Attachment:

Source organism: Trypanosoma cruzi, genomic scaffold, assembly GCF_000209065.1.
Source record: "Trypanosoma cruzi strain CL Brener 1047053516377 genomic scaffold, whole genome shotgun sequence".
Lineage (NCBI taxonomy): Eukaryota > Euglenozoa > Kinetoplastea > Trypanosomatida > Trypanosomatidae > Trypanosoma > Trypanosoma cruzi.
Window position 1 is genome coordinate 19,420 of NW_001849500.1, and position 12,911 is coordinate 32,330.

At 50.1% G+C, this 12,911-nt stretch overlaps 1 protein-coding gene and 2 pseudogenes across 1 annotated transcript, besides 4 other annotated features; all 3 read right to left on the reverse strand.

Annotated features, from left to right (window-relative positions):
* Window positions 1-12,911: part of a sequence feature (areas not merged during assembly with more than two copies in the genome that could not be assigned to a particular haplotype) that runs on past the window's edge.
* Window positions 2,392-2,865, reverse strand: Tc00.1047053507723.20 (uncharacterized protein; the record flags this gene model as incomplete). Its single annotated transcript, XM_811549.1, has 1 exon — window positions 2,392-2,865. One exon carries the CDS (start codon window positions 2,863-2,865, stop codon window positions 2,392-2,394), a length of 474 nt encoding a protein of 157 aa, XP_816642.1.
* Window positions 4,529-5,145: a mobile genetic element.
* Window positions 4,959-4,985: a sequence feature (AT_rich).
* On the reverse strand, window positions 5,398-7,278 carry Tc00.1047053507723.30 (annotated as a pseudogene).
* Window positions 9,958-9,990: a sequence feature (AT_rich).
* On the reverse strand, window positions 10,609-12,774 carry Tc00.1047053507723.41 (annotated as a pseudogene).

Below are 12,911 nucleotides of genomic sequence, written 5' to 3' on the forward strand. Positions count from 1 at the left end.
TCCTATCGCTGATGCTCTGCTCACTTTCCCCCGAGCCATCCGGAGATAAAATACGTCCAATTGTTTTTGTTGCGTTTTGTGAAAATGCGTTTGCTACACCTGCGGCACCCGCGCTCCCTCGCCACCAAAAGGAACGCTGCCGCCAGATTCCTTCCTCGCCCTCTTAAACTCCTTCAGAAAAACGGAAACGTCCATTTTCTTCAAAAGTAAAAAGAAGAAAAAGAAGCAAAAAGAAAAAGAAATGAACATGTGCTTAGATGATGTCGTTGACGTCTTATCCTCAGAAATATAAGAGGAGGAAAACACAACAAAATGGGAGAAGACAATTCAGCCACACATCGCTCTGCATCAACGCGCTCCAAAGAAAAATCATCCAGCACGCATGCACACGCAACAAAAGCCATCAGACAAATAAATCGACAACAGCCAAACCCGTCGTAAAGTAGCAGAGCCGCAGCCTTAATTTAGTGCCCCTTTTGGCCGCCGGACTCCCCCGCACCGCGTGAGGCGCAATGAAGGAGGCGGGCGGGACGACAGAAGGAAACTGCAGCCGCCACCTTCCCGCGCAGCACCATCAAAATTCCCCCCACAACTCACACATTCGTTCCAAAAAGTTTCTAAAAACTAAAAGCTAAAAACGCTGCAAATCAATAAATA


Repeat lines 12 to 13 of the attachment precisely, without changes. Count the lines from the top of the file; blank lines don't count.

* Window positions 9,958-9,990: a sequence feature (AT_rich).
* On the reverse strand, window positions 10,609-12,774 carry Tc00.1047053507723.41 (annotated as a pseudogene).